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Smart embrace

With the FM industry being one of the last areas to undergo technological transformation – it’s about time it embraced digital transformation, says Aidan Donnelly, CEO at SmartWorkplus

The past few years have seen swathes of a previously traditional real estate industry embrace digitisation. From virtual reality property listings, to digital transactions and smart contracts, many elements of both the commercial and residential property industry have enhanced their performance through technology.

Yet research by buildings material supplier Watco, found that 72 per cent of FMs admit their business is slow to embrace digital innovation. Despite some technologies such as customer portals being used by a reported 33 per cent of FMs, the sector still has a long way to go with technology adoption.

This resistance to deploying technology could have dire consequences. Worryingly, 45 per cent of FMs are concerned their business could become unviable in the next couple of years if their digital technologies and skills aren’t improved. Many FM processes are still happening in a highly analogue way, which leaves them prone to human error and a lack of efficiency. Cleaning schedules for example, are still often recorded manually, which can be highly inaccurate and lead to either wasted resources, or poor cleanliness standards.

The FM industry is facing an array of challenges which will only intensify over 2024 and beyond. Many FMs are now under intense pressure to reduce their buildings’ carbon emissions and reach net zero. The pandemic has also led to increased expectations and heightened standards around a building’s cleanliness. Furthermore, the last few years have seen an increase in tenant expectations, with a smooth, almost hotel-like experience now the standard. FMs are tasked with meeting all of these demands whilst keeping costs and complexity low.

A technology-empowered approach to FM will be essential to rise to these challenges and succeed in an increasingly difficult landscape. The right technology will also enable FMs to keep within a budget and unlock new capabilities and efficiencies without making tasks more time-consuming and complicated.


Emissions reductions and energy efficiency are where FMs have the most to gain from embracing technology. The built environment is estimated to contribute around 40 per cent of global carbon emissions, and it’s therefore vital that our buildings become more sustainable.

There is also a huge commercial imperative to increase a building’s energy efficiency. By 2030, the UK government will require commercial properties to reach an EPC (Energy Performance Certificate) rating of ‘B’ or above. According to data from the Department for Levelling Up, Housing and Communities, 60 per cent of commercial properties currently have an EPC rating of ‘C’ or below. FMs will therefore need to enhance sustainability to avoid being hit with penalties, or properties becoming obsolete.

Additionally, the more sustainable a building, the more attractive it is to prospective tenants, investors or potential employees. Sensor technology for example can measure, analyse and ultimately reduce a building’s energy consumption, leading to a more carbon-efficient and environmentally friendly property. As society becomes more and more sensitive to environmental impacts, sustainable buildings will be increasingly sought after.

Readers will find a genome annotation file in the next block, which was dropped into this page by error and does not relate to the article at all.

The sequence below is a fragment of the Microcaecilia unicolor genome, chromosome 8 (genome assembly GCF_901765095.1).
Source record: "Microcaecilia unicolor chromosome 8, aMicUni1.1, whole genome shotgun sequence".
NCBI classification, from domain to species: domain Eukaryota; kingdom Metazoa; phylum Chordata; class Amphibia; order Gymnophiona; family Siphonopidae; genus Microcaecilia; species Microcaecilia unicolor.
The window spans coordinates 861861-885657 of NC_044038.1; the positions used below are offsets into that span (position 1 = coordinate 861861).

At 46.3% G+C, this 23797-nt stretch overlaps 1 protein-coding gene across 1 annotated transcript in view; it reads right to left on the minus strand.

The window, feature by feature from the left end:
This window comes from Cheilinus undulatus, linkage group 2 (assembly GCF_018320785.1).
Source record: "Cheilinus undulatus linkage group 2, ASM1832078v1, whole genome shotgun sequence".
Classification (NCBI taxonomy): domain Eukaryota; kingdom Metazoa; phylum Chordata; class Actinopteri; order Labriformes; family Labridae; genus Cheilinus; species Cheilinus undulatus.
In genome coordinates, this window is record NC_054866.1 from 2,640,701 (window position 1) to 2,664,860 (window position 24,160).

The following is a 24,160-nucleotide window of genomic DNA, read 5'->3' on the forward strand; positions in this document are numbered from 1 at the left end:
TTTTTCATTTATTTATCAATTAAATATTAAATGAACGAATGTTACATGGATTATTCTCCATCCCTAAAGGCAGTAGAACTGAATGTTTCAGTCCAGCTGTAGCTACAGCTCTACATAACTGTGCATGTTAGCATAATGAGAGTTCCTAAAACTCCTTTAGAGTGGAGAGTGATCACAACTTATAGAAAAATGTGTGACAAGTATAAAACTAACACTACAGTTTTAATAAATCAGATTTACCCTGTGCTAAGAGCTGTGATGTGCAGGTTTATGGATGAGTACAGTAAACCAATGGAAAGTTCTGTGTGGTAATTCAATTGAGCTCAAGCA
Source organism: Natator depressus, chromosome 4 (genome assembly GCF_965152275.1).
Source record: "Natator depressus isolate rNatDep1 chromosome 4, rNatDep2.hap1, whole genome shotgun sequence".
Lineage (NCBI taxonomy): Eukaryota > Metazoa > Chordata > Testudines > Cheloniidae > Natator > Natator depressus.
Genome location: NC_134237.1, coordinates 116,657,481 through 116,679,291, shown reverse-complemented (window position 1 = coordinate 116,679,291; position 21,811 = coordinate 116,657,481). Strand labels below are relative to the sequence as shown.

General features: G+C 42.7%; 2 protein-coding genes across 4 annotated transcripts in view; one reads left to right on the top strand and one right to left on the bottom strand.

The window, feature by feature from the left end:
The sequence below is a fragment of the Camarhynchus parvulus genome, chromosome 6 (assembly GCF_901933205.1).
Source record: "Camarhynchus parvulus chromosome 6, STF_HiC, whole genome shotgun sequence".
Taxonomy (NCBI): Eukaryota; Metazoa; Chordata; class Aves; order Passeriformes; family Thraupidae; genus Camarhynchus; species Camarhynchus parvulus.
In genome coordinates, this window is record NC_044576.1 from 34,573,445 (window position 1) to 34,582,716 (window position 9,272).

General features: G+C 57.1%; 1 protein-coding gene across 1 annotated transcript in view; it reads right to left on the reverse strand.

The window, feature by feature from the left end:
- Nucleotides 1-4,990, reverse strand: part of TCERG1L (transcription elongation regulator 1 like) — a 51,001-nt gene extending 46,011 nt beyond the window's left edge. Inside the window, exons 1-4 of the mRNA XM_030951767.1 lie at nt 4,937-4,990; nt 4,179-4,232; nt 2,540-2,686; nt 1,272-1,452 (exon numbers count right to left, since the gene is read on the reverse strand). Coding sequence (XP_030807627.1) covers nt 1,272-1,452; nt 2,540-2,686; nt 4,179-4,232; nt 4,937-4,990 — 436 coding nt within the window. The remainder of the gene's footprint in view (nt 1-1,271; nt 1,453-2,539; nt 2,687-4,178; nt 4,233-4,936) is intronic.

Saving energy also means saving money. This is increasingly important in the current challenging economic climate, where many businesses are facing rising costs due to supply chain issues and increasing energy and material prices. The cost of living crisis is also the cost of doing business crisis. Over 105,000 UK businesses closed in the first quarter of 2023, whilst just 79,000 new businesses opened, representing the largest net decrease on record, according to the Office for National Statistics. The right technology can increase a building’s energy and operational efficiency, therefore reducing waste, ensuring resources are used efficiently, and ultimately saving money.


The right technology can also enable FMs to understand their building and tenants’ individual needs to offer the right services and troubleshoot any issues. Effective communication is the backbone of any customer service strategy. A streamlined communication system such as a client portal means any questions or queries can be promptly answered, building trust and enhanced customer experience.

FM teams are responsible for delivering the heightened standard of cleaning expected since the pandemic. Technology can enable efficient and cost-effective cleaning to be easily implemented. Sensors that detect room usage can ensure that the appropriate resources are deployed to clean each space, meaning high standards are maintained and no cleaning is wasted.

Careful implementation of technology can improve a building and business’ organisation by streamlining everyday processes such as building access. The right technology solution can also be seamlessly integrated with any existing infrastructure, therefore maximising a building’s holistic operations and performance.

Put simply, FM teams can unlock a whole host of benefits by embracing technology in their strategy for 2024. The role of the FM is becoming increasingly complex, and these additional demands are often not reflected in the allocation of additional budget or resources. Technology is therefore FM’s best friend in achieving 2024’s sustainability, operational and cost goals.

About Sarah OBeirne

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